How a New Album is Galvanizing a Social Justice Movement
How much change can one person really accomplish?
Given that forces of darkness in the world have been given a fairly explicit green light, great big megaphones, and multiple platforms from which to broadcast - how effective can a single soul be in casting out those shadows, drowning out the dismal drone, and rallying the righteous?
Cue the individuals. Not one, but many. Let’s begin with one: Liz Dunst, chair of the Commission on Social Action of Reform Judaism, sent out a call for new social justice anthems. She didn’t say, “I’m going to save the world.” Instead, she said, “Here’s what I can do.” She heard the hope in the singing voices of young people at summer camps, and noticed the songs were decades old. Time for something new, she said, and she put out the call for new, contemporary songs of social justice. What a beautiful world-changing gesture from one person - to inspire others toward inspiring others.
I once wrote a song called "Let There Be Light” about how any individual can invoke B’reishit and begin to effect change in the world by simply saying those words. Just as Jews begin their day with prayers like Modeh Ani and Birkot Hashachar, intending to build the day upon a foundation of gratitude, we sing songs like "Let There Be Light" to condition our minds toward creating joy, wonder, and peace in the world. It's brainwashing - the good kind.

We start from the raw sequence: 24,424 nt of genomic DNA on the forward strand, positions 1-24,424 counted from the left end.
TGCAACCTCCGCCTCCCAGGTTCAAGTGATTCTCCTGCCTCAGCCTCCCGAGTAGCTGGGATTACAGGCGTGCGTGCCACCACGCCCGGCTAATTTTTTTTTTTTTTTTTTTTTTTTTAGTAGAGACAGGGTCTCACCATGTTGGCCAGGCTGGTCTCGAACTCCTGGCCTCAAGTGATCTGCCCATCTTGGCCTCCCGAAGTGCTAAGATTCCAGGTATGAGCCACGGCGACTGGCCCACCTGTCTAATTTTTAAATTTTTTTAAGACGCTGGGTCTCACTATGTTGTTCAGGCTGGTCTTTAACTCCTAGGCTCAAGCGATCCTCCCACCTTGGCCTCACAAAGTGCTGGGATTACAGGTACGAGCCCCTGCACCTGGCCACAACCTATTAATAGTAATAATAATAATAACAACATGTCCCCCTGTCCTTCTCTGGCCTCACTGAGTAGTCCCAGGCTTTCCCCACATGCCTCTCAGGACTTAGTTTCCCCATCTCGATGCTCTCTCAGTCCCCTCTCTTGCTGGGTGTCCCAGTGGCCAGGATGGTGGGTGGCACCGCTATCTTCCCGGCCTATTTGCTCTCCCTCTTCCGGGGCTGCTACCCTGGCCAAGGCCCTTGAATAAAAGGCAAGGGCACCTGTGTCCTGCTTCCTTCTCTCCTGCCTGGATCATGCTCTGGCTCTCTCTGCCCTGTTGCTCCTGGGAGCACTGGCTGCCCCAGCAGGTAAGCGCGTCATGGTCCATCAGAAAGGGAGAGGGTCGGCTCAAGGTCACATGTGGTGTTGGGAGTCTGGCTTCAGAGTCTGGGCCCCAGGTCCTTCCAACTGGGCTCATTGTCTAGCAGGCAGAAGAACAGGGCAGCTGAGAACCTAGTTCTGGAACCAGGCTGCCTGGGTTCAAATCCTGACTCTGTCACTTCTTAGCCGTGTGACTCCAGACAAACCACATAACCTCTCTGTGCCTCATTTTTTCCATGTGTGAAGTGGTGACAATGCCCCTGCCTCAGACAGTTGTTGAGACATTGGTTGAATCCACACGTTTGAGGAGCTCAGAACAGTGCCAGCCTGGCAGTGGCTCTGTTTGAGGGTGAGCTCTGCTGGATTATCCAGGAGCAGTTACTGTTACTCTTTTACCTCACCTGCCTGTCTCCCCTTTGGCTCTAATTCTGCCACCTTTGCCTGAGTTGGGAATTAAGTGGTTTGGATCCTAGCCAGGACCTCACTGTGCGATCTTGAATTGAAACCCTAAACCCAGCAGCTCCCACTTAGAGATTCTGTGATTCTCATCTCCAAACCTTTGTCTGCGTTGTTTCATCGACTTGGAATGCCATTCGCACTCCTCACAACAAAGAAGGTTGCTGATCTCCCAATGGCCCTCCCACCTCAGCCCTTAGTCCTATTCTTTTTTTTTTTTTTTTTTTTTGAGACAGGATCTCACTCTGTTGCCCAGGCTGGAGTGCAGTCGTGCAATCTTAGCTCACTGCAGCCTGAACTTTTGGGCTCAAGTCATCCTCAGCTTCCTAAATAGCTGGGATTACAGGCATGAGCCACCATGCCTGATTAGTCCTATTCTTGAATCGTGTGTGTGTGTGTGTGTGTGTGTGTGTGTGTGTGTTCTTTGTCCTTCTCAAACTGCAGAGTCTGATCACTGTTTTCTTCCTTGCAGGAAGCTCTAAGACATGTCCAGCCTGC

With that in mind, I thought, what anthem would I like to have, to brainwash myself (and others!) toward moving through our current environment of ignorance, disinformation, misinformation, and malaise? Well, it would be something I would sing when I'm in the heat of power-struggle battle with my 3-year-old daughter, Laila... or debating with my politically diametrically opposed neighbor... or wrestling with the worst part of myself. My anthem, I decided, would be a mantra, a prayer, a deeply soul-stirring wish, in the form of a question: "Did you put more love in the world today?" Simple, straightforward, and to the point. I’d say it, I’d sing it, I’d repeat it over and over. I’d make it my Kool-Aid.
As luck would have it, I’d already written the song “More Love (Karleigh’s Song)” when Liz Dunst’s query came. I just hadn’t thought of it as an anthem - more of a medicinal song. A friend and fellow congregant, Karla, had commissioned it for her granddaughter Karleigh’s bat mitzvah. In learning about Karleigh for the song, I found that she spent her time putting more love in the world, through multiple mitzvah projects, and her gentle and caring way. At 12 years old, she had just lost a best friend to leukemia, and instead of retreating, she redoubled her efforts to be a light, to carry on and spread as much goodness as possible.
Karleigh was and is the inspiration for the song, and I aspire to follow her example. I like to think the song has facilitated healing.
Once Liz put out the call, I began to see “More Love (Karleigh’s Song)” in a new light. This medicine song could be an anthem. I’d let the contest selection committee decide - and they did. They heard the potential for a simple question to guide each single soul who hears it toward goodness and light-filled action. A bunch of individuals, all doing the right thing, and judging their actions by whether they put more love in the world? And then singing about it? That’s galvanizing - the seeds of a movement, especially when sung along with the other songs on “Together as One," the new album Liz helped create.
What can one person do? I think of Karleigh. I think of Karla. I think of Liz Dunst. I think of each of the songwriters on “Together as One.” And I think of you.